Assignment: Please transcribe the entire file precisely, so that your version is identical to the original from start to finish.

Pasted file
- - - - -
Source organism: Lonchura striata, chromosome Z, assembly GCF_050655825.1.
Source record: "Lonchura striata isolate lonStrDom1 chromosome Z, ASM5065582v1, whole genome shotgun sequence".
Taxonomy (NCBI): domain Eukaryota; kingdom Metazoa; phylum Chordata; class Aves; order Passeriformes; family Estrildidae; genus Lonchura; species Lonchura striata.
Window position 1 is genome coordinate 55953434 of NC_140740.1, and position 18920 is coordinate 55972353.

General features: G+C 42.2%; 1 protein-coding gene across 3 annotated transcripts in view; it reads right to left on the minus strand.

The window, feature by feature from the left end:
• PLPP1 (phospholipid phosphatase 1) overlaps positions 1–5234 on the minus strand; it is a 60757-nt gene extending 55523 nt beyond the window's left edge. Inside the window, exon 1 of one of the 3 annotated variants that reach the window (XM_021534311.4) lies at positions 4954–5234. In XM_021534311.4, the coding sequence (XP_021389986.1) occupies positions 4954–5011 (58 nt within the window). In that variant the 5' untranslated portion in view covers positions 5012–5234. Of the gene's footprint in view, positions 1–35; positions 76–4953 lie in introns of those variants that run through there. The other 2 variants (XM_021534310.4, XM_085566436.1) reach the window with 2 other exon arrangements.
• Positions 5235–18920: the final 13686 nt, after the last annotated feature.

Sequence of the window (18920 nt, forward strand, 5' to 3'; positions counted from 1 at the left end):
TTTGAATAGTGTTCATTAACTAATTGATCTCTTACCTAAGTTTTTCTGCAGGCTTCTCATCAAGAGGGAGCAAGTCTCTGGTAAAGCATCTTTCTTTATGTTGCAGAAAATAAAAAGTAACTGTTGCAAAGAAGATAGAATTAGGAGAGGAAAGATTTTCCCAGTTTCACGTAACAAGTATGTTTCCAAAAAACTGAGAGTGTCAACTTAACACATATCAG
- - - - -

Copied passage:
Source organism: Lonchura striata, chromosome Z, assembly GCF_050655825.1.
Source record: "Lonchura striata isolate lonStrDom1 chromosome Z, ASM5065582v1, whole genome shotgun sequence".
Taxonomy (NCBI): domain Eukaryota; kingdom Metazoa; phylum Chordata; class Aves; order Passeriformes; family Estrildidae; genus Lonchura; species Lonchura striata.
Window position 1 is genome coordinate 55953434 of NC_140740.1, and position 18920 is coordinate 55972353.

General features: G+C 42.2%; 1 protein-coding gene across 3 annotated transcripts in view; it reads right to left on the minus strand.

The window, feature by feature from the left end:
• PLPP1 (phospholipid phosphatase 1) overlaps positions 1–5234 on the minus strand; it is a 60757-nt gene extending 55523 nt beyond the window's left edge. Inside the window, exon 1 of one of the 3 annotated variants that reach the window (XM_021534311.4) lies at positions 4954–5234. In XM_021534311.4, the coding sequence (XP_021389986.1) occupies positions 4954–5011 (58 nt within the window). In that variant the 5' untranslated portion in view covers positions 5012–5234. Of the gene's footprint in view, positions 1–35; positions 76–4953 lie in introns of those variants that run through there. The other 2 variants (XM_021534310.4, XM_085566436.1) reach the window with 2 other exon arrangements.
• Positions 5235–18920: the final 13686 nt, after the last annotated feature.

Sequence of the window (18920 nt, forward strand, 5' to 3'; positions counted from 1 at the left end):
TTTGAATAGTGTTCATTAACTAATTGATCTCTTACCTAAGTTTTTCTGCAGGCTTCTCATCAAGAGGGAGCAAGTCTCTGGTAAAGCATCTTTCTTTATGTTGCAGAAAATAAAAAGTAACTGTTGCAAAGAAGATAGAATTAGGAGAGGAAAGATTTTCCCAGTTTCACGTAACAAGTATGTTTCCAAAAAACTGAGAGTGTCAACTTAACACATATCAG